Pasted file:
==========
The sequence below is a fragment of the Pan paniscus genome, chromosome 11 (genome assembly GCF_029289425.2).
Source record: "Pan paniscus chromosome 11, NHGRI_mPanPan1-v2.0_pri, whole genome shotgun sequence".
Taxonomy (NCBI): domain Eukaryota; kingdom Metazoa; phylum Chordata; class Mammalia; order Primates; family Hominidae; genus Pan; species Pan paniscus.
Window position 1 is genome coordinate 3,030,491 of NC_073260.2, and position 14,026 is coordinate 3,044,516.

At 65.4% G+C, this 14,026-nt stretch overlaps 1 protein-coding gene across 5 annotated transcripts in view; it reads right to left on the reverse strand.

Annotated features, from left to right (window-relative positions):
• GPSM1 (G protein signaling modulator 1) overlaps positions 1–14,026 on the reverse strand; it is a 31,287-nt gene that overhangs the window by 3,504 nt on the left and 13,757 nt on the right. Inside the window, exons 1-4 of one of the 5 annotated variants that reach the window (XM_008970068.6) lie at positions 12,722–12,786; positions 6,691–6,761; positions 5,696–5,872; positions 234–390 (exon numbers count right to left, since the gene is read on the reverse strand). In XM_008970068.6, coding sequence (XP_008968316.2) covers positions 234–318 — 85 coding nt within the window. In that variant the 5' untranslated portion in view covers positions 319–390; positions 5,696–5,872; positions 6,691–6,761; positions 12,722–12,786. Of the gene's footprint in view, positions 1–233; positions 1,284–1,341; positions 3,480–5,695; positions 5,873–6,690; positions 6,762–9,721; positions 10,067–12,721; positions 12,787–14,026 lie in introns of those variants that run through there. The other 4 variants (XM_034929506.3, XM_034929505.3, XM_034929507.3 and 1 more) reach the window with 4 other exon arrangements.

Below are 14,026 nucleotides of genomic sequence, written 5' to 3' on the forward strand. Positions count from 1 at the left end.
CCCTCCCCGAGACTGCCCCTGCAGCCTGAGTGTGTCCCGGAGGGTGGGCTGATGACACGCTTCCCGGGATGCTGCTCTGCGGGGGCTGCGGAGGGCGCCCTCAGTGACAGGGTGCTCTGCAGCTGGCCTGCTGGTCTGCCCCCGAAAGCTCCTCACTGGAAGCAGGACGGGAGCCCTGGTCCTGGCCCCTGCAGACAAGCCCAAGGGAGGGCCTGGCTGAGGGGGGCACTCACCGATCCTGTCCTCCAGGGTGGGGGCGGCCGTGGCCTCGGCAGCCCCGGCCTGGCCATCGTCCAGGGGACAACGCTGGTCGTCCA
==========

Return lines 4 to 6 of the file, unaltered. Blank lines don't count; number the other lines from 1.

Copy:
Window position 1 is genome coordinate 3,030,491 of NC_073260.2, and position 14,026 is coordinate 3,044,516.

At 65.4% G+C, this 14,026-nt stretch overlaps 1 protein-coding gene across 5 annotated transcripts in view; it reads right to left on the reverse strand.

Annotated features, from left to right (window-relative positions):